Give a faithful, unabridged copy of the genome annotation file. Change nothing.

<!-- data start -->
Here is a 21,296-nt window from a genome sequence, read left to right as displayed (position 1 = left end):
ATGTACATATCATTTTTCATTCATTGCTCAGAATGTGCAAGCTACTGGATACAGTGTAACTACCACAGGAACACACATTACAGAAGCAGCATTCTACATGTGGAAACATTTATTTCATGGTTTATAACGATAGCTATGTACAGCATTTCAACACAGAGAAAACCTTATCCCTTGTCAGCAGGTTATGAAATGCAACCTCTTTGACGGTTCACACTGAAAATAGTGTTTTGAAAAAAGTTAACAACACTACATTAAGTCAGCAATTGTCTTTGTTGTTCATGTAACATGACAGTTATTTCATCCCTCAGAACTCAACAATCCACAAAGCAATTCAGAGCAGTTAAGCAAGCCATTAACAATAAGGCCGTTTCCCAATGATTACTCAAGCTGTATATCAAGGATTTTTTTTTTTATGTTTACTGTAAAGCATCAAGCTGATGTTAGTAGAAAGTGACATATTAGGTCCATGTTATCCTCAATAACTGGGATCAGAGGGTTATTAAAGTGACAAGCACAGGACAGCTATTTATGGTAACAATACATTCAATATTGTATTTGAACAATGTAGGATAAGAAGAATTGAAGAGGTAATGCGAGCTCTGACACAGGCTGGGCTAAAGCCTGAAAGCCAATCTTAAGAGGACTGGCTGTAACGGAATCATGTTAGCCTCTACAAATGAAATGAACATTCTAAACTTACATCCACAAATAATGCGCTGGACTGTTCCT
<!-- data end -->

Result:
Here is a 21,296-nt window from a genome sequence, read left to right as displayed (position 1 = left end):
ATGTACATATCATTTTTCATTCATTGCTCAGAATGTGCAAGCTACTGGATACAGTGTAACTACCACAGGAACACACATTACAGAAGCAGCATTCTACATGTGGAAACATTTATTTCATGGTTTATAACGATAGCTATGTACAGCATTTCAACACAGAGAAAACCTTATCCCTTGTCAGCAGGTTATGAAATGCAACCTCTTTGACGGTTCACACTGAAAATAGTGTTTTGAAAAAAGTTAACAACACTACATTAAGTCAGCAATTGTCTTTGTTGTTCATGTAACATGACAGTTATTTCATCCCTCAGAACTCAACAATCCACAAAGCAATTCAGAGCAGTTAAGCAAGCCATTAACAATAAGGCCGTTTCCCAATGATTACTCAAGCTGTATATCAAGGATTTTTTTTTTTATGTTTACTGTAAAGCATCAAGCTGATGTTAGTAGAAAGTGACATATTAGGTCCATGTTATCCTCAATAACTGGGATCAGAGGGTTATTAAAGTGACAAGCACAGGACAGCTATTTATGGTAACAATACATTCAATATTGTATTTGAACAATGTAGGATAAGAAGAATTGAAGAGGTAATGCGAGCTCTGACACAGGCTGGGCTAAAGCCTGAAAGCCAATCTTAAGAGGACTGGCTGTAACGGAATCATGTTAGCCTCTACAAATGAAATGAACATTCTAAACTTACATCCACAAATAATGCGCTGGACTGTTCCT